AFRICANGLOBE – U.S. Ambassador to Zimbabwe, Bruce Wharton, has conceded his country was playing second fiddle to China and other Asian countries when it comes to taking advantage of business opportunities in the country. Ambassador Wharton’s remarks are a testimony that the US is feeling the heat of Zimbabwe’s Look East Policy.
Ambassador Wharton was speaking to journalists soon after touring Nalatale Ruins in Matabeleland South on Wednesday where he said his country was prepared to work with the Zimbabwean Government to restore normal relations and explore business opportunities in the country.
He said the US would not disengage with Zimbabwe just because of the Look East Policy but would instead jostle for the same business opportunities.
“There is real competition between China and America for business here. Chinese companies are competing with US companies to get contracts. Frankly, my Government, my Embassy and US companies can do a better job. I want to see us competing more vigorously. It should be noted that the competition is not at all an ideological one. United States and China bring different things to this country,” said Wharton.
“My Government never disengaged with Zimbabwean Government. We have been engaged with Zimbabwe since independence and we have contributed over US$2 billion in developmental projects,” he added.
Wharton’s pronouncements come in the wake of President Mugabe’s recent visit to China where Government clinched several mega deals.
This week Zimbabwe also signed a US$3 billion deal with the Russians to exploit platinum in the Great Dyke that will see at least 15,000 jobs being created in the next 10 years.
At the peak of Zimbabwe’s land reform programme, the US and its Western allies imposed economic sanctions on the country which saw industries struggling to operate and the country’s credit lines closed.
President Mugabe last week told chiefs at their annual conference in Gweru that the West and the US were beginning to be envious of Zimbabwe’s relationship with Asian countries, especially China.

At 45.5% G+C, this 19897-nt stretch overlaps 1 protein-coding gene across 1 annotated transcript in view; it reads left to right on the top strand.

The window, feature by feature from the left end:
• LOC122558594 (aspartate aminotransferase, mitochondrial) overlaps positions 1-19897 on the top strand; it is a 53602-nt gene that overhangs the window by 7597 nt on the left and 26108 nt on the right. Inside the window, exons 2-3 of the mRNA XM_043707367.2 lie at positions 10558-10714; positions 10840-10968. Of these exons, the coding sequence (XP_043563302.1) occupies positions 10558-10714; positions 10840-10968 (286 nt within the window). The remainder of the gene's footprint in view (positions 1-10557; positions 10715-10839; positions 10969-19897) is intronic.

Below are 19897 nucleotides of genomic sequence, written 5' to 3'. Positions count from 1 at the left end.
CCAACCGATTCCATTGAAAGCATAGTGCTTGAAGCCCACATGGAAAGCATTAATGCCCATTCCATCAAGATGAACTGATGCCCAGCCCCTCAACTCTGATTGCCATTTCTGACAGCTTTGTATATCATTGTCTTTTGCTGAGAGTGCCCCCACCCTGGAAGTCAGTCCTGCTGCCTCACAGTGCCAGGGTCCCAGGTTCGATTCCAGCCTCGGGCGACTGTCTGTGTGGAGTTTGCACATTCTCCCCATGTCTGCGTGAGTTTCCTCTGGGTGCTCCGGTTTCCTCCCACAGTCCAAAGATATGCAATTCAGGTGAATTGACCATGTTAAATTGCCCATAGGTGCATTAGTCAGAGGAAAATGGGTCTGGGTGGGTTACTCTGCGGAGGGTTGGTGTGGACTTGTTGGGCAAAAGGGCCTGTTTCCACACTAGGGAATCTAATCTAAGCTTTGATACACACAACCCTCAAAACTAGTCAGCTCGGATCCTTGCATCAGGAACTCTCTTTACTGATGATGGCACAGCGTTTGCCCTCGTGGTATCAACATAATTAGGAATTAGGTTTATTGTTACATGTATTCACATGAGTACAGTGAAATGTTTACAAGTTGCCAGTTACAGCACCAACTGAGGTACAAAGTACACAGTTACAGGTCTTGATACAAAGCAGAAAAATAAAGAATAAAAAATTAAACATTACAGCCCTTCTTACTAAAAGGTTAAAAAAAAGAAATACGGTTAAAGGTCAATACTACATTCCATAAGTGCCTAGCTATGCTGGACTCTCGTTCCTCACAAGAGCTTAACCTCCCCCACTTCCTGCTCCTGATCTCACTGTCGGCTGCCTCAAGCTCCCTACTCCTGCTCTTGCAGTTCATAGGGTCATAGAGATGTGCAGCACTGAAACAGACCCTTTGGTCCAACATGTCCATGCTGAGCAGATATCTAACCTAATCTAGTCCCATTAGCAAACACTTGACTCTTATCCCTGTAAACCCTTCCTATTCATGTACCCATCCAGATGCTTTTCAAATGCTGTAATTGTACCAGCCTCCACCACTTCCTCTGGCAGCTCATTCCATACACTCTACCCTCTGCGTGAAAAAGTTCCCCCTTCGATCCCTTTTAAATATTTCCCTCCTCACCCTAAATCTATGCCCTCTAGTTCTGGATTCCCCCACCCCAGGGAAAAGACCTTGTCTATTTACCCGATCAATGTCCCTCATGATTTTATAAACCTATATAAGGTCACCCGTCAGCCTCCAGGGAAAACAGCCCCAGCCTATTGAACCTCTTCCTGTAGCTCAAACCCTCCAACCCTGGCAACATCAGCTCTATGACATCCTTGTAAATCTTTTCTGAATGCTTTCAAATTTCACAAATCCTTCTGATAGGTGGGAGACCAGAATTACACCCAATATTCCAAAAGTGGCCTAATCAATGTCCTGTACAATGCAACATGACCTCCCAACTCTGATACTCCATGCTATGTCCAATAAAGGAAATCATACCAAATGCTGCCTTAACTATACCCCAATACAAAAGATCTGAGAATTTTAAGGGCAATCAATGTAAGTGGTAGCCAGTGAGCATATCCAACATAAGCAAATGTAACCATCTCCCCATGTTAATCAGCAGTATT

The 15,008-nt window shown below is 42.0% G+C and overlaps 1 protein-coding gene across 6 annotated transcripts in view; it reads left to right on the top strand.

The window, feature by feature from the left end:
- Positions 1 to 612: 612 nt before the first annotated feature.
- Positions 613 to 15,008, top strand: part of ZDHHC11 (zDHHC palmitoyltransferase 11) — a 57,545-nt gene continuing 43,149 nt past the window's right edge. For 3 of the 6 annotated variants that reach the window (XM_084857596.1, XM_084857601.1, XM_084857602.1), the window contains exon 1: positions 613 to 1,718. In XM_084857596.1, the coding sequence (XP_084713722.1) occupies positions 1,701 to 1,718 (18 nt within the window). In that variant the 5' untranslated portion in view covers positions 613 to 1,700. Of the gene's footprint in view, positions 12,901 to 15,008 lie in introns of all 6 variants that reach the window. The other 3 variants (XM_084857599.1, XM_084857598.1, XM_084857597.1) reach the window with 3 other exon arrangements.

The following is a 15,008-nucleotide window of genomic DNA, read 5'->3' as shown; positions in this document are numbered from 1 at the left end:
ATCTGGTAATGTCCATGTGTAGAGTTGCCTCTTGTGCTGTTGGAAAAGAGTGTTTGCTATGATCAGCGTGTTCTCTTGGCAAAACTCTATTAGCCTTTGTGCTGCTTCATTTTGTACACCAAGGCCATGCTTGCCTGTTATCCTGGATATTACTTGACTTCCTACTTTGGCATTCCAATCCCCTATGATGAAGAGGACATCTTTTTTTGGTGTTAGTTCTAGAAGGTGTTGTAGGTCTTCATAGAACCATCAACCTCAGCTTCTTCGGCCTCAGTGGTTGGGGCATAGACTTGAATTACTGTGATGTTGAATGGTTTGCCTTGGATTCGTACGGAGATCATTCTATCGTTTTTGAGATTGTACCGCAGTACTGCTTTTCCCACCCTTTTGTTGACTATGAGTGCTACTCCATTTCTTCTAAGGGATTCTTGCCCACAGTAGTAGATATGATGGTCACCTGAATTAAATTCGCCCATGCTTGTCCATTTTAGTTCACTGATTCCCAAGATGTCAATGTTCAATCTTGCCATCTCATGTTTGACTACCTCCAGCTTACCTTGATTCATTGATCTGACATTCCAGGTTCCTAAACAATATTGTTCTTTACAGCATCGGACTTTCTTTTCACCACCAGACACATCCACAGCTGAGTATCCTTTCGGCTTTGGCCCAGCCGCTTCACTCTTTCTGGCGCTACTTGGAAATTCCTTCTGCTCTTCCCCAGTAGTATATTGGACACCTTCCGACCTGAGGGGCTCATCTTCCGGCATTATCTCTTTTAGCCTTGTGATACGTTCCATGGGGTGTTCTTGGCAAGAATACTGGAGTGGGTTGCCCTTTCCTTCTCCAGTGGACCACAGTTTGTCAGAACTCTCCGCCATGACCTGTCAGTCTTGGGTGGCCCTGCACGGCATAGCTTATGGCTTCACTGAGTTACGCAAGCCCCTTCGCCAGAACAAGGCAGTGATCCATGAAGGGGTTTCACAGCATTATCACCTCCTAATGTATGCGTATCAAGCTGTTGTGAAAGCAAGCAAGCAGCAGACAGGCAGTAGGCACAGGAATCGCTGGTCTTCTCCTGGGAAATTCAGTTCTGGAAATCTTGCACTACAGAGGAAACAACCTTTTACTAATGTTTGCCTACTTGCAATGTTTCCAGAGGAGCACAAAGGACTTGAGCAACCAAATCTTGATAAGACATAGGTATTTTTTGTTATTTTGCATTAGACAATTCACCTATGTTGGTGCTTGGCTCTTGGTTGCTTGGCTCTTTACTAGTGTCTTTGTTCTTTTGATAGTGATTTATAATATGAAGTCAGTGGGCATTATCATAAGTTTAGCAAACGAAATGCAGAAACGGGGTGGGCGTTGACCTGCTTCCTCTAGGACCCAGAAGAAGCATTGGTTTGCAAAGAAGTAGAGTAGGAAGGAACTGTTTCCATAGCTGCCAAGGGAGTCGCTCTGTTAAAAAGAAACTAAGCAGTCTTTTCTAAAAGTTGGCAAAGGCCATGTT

Ambassador Wharton said China and the US could play complementary roles in Zimbabwe’s economy.
He said: “The Chinese are marvellous in infrastructural development. We do a better job in capacity building, education and cultural development. However, we are concerned with business practices and the businesses must be conducted in a more transparent manner and must avoid corruption.”
On sanctions, Ambassador Wharton said his country was willing to adjust its foreign policy with regards to Zimbabwe and re-engage the Government in developing the country.
He said the US policy on Zimbabwe was not static. “Last week I participated in a high level meeting that examined the nature of the relationship between our two countries and where we might go from here.
“We are also going to have another one this week which involves the Department of State in Washington and people from the American Embassy in Zimbabwe.
“We want the people in America to understand the real situation on the ground and ensure that the policies are adjusted accordingly. We have in the last six months made some positive changes on the sanctions list,” he said.
Ambassador Wharton reiterated that Zimbabwe’s July 2013 election were peaceful though America still had questions on its credibility.
He said the new constitution offers another tremendous opportunity for Zimbabwe on the sanctions issue.
“The important thing is finding ways of fully implementing the new constitution as well as aligning the laws of Zimbabwe with the new constitution.
“This is another opportunity to Zimbabwe to show the United States and the rest of the world that the country is moving forward through reforms and other fundamental issues,” said the Ambassador.
Ambassador Wharton said the US had engaged Zimbabwe to improve tourism opportunities between the two countries despite the sour relations of more than a decade.
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